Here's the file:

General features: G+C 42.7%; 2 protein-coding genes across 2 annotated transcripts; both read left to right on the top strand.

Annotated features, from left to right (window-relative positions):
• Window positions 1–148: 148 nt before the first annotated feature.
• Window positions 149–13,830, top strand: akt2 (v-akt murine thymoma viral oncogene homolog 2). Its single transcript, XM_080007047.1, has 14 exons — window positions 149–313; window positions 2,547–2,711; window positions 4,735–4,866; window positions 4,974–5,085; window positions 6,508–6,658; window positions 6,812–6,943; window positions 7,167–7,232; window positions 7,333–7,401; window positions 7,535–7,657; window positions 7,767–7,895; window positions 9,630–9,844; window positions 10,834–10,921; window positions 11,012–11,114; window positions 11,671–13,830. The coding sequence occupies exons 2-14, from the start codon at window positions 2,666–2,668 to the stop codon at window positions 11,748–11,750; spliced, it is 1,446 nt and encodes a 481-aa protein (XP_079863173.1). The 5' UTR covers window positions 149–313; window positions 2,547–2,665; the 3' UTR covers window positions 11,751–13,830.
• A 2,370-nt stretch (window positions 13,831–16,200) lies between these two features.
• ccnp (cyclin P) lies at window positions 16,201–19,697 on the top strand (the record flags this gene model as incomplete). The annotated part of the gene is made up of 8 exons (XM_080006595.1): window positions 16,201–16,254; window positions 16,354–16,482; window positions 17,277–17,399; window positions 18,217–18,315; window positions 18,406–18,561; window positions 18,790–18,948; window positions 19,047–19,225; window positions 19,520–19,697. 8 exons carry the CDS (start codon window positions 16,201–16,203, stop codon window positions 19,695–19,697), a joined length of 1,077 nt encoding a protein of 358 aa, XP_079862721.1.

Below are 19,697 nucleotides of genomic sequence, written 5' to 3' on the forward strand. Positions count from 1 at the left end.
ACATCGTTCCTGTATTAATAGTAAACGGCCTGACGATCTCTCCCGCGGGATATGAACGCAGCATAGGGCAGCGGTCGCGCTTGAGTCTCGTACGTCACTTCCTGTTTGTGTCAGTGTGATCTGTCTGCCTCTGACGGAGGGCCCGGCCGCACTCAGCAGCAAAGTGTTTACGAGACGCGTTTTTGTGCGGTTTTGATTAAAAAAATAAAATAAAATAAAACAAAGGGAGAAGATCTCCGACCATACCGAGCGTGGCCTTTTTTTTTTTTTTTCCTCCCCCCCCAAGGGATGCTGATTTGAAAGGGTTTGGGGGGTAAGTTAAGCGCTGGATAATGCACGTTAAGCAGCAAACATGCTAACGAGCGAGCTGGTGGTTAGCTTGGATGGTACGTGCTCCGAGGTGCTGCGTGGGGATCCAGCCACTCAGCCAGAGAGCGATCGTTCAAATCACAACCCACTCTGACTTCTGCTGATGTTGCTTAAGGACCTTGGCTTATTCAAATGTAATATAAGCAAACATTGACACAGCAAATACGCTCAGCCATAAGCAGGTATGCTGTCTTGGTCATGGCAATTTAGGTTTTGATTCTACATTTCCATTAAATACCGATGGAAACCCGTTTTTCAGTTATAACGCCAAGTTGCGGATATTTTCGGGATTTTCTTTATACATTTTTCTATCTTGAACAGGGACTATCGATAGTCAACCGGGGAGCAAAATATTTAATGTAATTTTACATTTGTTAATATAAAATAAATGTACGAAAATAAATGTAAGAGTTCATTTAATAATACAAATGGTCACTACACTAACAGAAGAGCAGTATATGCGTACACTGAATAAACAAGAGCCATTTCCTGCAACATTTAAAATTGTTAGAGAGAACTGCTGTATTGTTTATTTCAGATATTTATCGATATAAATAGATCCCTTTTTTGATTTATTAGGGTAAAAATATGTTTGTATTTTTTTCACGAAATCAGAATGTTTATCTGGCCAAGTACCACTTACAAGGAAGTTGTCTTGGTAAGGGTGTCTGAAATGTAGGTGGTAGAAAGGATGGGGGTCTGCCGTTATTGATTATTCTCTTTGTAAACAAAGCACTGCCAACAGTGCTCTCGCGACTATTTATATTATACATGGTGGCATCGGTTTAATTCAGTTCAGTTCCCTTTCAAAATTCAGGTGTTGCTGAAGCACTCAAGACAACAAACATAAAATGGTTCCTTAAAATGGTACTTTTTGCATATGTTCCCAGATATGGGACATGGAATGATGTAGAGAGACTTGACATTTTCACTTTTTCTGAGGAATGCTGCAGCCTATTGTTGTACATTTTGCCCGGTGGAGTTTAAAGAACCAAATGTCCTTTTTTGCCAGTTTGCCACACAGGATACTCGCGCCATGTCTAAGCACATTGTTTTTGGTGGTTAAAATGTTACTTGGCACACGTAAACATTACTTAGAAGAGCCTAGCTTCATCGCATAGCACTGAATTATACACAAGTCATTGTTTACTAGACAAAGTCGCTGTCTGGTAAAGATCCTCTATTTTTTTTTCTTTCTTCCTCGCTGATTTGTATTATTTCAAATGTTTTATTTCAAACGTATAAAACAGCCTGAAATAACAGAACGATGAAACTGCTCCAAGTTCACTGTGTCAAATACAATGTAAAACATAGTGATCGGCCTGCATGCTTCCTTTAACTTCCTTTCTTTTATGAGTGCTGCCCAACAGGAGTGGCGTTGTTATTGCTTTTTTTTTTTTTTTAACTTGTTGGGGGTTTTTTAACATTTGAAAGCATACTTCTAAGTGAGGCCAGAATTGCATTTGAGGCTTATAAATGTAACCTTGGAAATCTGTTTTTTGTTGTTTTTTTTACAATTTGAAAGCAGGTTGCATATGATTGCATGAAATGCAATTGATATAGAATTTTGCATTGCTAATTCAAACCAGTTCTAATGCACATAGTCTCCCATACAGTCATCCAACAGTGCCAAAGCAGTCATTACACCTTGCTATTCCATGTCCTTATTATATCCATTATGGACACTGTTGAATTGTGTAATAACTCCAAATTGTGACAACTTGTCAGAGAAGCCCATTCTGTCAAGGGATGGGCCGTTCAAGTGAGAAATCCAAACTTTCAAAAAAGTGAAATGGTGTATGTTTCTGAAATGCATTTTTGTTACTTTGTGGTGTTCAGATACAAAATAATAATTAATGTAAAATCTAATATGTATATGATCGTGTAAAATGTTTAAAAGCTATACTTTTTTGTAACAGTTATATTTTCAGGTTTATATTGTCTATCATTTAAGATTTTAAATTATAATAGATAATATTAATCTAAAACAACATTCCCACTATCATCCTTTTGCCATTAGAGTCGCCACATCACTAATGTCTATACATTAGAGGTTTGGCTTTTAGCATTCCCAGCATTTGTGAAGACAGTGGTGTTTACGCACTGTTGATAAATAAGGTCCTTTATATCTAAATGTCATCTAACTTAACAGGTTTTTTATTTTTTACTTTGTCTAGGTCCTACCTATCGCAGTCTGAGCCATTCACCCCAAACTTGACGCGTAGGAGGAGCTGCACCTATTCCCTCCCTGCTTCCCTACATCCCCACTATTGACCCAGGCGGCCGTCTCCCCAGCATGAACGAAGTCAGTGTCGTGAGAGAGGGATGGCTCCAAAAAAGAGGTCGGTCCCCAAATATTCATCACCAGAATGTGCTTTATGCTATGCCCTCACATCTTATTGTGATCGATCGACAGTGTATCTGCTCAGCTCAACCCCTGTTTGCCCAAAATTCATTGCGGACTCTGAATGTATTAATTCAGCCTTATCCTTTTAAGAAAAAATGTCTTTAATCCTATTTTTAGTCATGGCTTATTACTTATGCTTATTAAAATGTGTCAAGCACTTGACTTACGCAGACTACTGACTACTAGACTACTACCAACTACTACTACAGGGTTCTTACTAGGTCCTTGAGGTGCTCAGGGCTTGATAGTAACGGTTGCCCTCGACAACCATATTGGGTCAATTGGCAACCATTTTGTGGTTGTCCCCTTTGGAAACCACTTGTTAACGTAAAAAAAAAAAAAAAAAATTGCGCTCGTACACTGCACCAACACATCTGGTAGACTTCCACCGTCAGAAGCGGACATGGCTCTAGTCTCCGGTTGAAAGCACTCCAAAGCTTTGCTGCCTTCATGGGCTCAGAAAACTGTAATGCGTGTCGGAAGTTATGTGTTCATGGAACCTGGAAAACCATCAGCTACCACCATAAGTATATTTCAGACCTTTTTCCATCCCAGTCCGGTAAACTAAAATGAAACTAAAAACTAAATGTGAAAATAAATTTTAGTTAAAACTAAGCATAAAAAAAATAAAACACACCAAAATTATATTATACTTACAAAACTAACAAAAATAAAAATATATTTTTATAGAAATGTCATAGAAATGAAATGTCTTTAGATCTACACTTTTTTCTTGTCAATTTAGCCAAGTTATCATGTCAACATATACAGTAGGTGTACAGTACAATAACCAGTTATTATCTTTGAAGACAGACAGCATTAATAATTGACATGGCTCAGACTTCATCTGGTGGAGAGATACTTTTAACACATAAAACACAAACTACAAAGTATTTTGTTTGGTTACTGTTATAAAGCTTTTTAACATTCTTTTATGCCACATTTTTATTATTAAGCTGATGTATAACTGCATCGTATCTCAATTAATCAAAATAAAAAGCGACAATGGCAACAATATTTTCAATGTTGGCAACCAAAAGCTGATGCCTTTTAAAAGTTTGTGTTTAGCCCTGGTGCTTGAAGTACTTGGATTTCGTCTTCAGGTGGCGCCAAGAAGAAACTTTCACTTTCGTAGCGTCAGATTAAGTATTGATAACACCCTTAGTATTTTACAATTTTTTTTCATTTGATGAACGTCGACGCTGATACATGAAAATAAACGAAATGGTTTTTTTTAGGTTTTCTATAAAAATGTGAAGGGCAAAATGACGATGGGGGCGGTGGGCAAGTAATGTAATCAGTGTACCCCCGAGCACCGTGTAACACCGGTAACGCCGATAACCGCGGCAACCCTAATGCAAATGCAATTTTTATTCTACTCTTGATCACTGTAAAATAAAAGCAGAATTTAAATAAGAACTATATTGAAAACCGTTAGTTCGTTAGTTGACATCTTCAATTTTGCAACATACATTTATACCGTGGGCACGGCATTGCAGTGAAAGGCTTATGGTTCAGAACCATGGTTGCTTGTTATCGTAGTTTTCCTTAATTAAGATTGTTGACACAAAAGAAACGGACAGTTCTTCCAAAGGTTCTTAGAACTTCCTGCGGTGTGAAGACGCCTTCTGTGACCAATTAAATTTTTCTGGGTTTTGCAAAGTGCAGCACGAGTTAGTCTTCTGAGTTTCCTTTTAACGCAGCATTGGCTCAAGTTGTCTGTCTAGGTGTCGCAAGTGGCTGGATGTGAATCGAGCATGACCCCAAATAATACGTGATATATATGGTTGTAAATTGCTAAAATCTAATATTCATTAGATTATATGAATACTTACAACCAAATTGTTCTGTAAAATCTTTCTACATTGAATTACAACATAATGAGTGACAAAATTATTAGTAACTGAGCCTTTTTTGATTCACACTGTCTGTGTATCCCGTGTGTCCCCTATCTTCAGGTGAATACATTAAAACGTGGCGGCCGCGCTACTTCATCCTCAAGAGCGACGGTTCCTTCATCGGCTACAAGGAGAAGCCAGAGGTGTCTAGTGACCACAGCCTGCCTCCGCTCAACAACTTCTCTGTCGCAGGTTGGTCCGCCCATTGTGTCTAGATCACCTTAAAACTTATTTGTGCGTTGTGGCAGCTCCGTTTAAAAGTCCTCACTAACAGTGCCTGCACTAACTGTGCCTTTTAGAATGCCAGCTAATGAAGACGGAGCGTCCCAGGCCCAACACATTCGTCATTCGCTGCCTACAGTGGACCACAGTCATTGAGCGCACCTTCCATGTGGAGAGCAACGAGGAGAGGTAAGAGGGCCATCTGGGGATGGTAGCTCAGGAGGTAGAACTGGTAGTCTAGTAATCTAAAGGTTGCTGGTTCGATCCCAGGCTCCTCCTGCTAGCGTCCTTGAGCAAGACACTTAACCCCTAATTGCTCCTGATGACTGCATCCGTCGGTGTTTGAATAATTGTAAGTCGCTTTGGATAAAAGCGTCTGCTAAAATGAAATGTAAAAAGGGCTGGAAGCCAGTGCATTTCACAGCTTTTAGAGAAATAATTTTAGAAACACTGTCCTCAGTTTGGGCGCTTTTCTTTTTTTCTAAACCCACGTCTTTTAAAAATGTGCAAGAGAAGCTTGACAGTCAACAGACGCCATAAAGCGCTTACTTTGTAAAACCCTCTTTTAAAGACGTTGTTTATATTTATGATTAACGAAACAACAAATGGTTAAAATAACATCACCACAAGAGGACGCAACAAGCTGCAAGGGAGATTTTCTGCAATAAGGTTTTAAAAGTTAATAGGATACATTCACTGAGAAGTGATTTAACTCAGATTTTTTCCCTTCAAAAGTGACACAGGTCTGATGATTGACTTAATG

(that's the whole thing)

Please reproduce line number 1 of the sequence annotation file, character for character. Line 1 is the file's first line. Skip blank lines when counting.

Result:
General features: G+C 42.7%; 2 protein-coding genes across 2 annotated transcripts; both read left to right on the top strand.